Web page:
Akhila Manne, Senior Engineer at Keller India, has won a prestigious grant from the global Deep Foundations Institute to attend its annual conference. We spoke to Akhila to find out more about the award and her career at Keller.

female keller engineer stood in front of rig

Engineering is in Akhila Manne’s blood. With a father, sister and cousins all in the profession, following in their footsteps always seemed like the natural choice.

But it was while studying for her undergraduate degree that she was drawn to the geotechnical side of the discipline. “It’s more common for people to go into structural engineering, but for me it’s the complexity of working in a changing natural material such as soil that makes geotechnical engineering so interesting,” she says.

And when it came to moving into industry, Keller was the company for her. “Keller has a great reputation and came up a lot during my course, so it seemed like the natural choice.”

“Everyone here is well supported”

Akhila did join Keller, but not before gaining a master’s degree and spending time as a visiting lecturer and research assistant, authoring a number of technical papers. It was interesting work, but a move into industry was always her calling.

“What I like about Keller is that it doesn’t feel like there’s a hierarchy; you can talk to anyone – that’s not the same for a lot of big Indian companies,” she says. “I moved 700km to work at the Chennai office and they really looked after me – everyone here is well supported and treated like family. And when you go and visit a site there are always decent facilities for women.”

Women are still the minority in engineering in India, but Akhila welcomes the fact that half the design engineering team are women – although she admits she’d like to see more women in senior management.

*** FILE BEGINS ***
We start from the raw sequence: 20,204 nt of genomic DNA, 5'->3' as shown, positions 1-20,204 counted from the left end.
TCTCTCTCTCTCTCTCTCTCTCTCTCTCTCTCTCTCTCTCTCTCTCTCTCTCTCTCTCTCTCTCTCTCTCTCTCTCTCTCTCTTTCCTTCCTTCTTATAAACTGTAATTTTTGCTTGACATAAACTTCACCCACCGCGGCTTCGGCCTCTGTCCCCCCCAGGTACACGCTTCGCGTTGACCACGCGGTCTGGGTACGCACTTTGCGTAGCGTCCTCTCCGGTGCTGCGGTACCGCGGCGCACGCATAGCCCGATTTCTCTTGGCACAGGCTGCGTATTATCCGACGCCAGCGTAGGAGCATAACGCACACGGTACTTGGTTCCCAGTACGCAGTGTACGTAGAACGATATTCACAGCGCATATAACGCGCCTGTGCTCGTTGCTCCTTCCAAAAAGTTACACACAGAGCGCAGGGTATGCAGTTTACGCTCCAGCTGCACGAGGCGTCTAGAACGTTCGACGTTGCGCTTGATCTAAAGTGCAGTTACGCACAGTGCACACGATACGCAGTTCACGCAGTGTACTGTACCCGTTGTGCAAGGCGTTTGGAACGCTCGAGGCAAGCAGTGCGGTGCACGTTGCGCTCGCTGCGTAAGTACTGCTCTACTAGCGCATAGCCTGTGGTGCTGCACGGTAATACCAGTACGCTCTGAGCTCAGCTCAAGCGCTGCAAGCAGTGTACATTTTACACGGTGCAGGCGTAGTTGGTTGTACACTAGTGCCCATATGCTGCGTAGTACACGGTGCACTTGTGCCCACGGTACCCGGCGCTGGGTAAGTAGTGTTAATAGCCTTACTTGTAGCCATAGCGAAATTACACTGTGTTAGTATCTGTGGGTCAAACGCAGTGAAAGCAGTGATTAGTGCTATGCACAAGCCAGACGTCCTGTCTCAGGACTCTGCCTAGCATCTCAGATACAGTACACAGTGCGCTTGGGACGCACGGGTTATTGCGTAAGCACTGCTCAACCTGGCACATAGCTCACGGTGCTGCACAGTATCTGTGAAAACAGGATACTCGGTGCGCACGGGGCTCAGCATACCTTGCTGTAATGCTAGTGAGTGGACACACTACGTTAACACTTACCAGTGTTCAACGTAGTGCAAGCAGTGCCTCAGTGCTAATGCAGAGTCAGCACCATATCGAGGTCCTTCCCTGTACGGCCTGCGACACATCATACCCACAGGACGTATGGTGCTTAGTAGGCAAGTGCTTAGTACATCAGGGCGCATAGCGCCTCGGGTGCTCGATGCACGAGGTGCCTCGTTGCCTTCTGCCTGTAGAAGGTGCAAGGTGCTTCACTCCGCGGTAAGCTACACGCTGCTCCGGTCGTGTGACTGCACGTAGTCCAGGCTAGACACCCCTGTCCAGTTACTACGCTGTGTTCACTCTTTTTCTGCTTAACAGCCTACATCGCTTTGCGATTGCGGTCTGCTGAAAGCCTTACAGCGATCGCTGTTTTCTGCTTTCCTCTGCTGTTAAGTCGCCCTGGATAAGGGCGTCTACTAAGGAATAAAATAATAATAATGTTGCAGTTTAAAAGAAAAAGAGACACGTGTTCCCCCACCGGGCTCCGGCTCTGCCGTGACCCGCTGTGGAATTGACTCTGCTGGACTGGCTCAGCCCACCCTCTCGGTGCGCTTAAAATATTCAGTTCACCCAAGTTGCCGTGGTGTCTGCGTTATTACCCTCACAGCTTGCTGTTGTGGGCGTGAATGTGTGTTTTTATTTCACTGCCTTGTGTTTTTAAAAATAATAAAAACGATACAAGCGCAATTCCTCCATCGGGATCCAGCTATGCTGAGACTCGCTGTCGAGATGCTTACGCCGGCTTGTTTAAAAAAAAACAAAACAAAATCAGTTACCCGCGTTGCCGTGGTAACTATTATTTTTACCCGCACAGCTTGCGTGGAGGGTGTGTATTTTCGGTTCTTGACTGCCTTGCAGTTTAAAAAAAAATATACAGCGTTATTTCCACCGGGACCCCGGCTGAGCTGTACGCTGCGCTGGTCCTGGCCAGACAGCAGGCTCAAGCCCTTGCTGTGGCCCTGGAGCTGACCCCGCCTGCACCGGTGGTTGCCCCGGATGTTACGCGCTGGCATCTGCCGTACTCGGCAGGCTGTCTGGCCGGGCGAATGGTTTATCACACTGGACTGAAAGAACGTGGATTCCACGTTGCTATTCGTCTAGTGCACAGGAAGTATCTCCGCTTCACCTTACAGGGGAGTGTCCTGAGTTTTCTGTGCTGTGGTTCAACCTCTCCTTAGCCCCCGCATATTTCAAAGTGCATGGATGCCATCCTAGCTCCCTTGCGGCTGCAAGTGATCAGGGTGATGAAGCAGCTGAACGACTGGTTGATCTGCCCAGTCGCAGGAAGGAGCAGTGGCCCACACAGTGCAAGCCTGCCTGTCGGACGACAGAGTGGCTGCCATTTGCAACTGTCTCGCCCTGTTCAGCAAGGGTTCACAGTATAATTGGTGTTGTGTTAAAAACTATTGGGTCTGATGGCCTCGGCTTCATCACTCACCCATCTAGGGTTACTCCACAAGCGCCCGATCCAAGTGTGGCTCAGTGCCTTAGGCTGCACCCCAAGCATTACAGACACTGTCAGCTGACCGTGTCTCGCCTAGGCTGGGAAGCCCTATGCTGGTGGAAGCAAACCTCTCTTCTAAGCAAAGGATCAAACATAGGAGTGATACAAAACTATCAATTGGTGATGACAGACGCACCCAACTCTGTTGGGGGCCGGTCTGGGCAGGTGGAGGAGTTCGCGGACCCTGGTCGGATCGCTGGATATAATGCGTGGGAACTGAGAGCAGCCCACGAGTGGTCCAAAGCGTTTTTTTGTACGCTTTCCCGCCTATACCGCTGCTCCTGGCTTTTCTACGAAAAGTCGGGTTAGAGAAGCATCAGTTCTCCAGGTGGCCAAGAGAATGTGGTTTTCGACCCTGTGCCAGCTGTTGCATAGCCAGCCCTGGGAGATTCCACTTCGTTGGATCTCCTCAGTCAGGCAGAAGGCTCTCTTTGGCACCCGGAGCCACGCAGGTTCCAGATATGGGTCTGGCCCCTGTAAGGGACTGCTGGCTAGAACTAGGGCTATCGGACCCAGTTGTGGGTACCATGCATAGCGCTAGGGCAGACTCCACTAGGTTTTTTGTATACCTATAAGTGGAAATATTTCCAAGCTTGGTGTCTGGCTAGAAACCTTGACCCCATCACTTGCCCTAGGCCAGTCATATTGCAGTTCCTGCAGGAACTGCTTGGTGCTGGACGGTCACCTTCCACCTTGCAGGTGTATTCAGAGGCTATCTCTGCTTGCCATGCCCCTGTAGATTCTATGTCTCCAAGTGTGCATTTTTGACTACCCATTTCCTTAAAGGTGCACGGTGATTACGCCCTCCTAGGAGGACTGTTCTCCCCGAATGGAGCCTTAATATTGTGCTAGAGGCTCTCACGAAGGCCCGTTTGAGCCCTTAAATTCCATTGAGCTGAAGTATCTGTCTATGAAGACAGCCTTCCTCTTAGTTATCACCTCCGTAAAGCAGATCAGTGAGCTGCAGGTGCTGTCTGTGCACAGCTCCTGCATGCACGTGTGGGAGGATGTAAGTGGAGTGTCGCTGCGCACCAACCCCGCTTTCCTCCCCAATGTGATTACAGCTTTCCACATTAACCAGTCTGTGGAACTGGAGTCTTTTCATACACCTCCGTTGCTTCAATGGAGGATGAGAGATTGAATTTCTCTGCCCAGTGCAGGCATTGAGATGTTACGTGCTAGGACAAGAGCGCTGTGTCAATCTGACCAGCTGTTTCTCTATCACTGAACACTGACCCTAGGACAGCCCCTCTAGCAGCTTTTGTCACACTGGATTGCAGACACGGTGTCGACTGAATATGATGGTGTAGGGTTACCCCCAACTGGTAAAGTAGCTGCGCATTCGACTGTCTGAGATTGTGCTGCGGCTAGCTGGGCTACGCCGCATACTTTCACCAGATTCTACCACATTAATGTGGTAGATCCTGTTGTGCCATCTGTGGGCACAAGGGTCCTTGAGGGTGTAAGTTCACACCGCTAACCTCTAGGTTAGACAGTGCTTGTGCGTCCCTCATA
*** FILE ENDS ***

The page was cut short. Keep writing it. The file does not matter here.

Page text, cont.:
Promoting more success among women is one of the reasons why the DFI’s Women in Deep Foundations Committee hands out professional development grants to female engineers every year. Akhila was one of five women to win the award this year, and it will see her travel to the US to attend the Institute’s annual conference, raising her profile and improving networking and mentoring opportunities.

“A chance to be inspired”

Sadly, the Covid pandemic is likely to see the trip postponed, but still Akhila is delighted to win, after applying just 10 days before the application deadline.

“For me it’s going to be a chance to be inspired and to inspire others,” says Akhila. “It’s an opportunity to meet other women professionals and to build important relationships. Seeing others like you succeed is very motivating.”

Not that Akhila lacks motivation or ambition. Since joining Keller, she’s worked on some of the company’s most important projects in India. In fact, just three months in, she was involved in the high-profile Polavaram Dam project – Keller’s first jet grouting project in the country. “I spent a lot of time carrying out research and working with colleagues in Australia to design the project, and then being on site to inspect and to learn,” she says.

As for the future, Akhila wants to get more experience under her belt, but is keen to move into management. “I’m very interested in leadership roles,” she says, before adding with a smile: “I think I’d be good at making sure things get done!”

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